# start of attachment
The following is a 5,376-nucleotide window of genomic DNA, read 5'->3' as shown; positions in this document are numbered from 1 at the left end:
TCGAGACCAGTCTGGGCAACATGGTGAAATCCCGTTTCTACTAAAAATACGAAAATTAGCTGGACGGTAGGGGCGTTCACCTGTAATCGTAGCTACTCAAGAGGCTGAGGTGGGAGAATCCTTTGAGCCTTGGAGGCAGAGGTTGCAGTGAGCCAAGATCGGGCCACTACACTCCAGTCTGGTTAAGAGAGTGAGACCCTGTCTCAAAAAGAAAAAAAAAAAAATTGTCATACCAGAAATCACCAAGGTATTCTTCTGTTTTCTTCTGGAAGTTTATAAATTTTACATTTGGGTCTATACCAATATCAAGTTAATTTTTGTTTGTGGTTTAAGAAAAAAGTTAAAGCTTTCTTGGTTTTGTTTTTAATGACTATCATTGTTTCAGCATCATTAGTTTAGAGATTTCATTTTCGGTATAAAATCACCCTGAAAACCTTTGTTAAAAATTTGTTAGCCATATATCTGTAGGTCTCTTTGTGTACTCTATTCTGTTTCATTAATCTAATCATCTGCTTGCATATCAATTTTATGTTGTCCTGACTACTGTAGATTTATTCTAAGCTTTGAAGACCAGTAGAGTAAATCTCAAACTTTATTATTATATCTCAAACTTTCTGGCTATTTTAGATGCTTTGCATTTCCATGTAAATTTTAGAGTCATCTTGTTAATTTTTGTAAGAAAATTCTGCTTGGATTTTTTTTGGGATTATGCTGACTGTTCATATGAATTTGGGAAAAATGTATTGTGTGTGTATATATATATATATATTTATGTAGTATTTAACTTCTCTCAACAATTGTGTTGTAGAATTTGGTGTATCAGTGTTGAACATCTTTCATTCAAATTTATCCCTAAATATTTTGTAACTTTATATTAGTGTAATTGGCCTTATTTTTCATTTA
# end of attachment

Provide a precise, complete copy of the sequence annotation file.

The following is a 5,376-nucleotide window of genomic DNA, read 5'->3' as shown; positions in this document are numbered from 1 at the left end:
TCGAGACCAGTCTGGGCAACATGGTGAAATCCCGTTTCTACTAAAAATACGAAAATTAGCTGGACGGTAGGGGCGTTCACCTGTAATCGTAGCTACTCAAGAGGCTGAGGTGGGAGAATCCTTTGAGCCTTGGAGGCAGAGGTTGCAGTGAGCCAAGATCGGGCCACTACACTCCAGTCTGGTTAAGAGAGTGAGACCCTGTCTCAAAAAGAAAAAAAAAAAAATTGTCATACCAGAAATCACCAAGGTATTCTTCTGTTTTCTTCTGGAAGTTTATAAATTTTACATTTGGGTCTATACCAATATCAAGTTAATTTTTGTTTGTGGTTTAAGAAAAAAGTTAAAGCTTTCTTGGTTTTGTTTTTAATGACTATCATTGTTTCAGCATCATTAGTTTAGAGATTTCATTTTCGGTATAAAATCACCCTGAAAACCTTTGTTAAAAATTTGTTAGCCATATATCTGTAGGTCTCTTTGTGTACTCTATTCTGTTTCATTAATCTAATCATCTGCTTGCATATCAATTTTATGTTGTCCTGACTACTGTAGATTTATTCTAAGCTTTGAAGACCAGTAGAGTAAATCTCAAACTTTATTATTATATCTCAAACTTTCTGGCTATTTTAGATGCTTTGCATTTCCATGTAAATTTTAGAGTCATCTTGTTAATTTTTGTAAGAAAATTCTGCTTGGATTTTTTTTGGGATTATGCTGACTGTTCATATGAATTTGGGAAAAATGTATTGTGTGTGTATATATATATATATATTTATGTAGTATTTAACTTCTCTCAACAATTGTGTTGTAGAATTTGGTGTATCAGTGTTGAACATCTTTCATTCAAATTTATCCCTAAATATTTTGTAACTTTATATTAGTGTAATTGGCCTTATTTTTCATTTA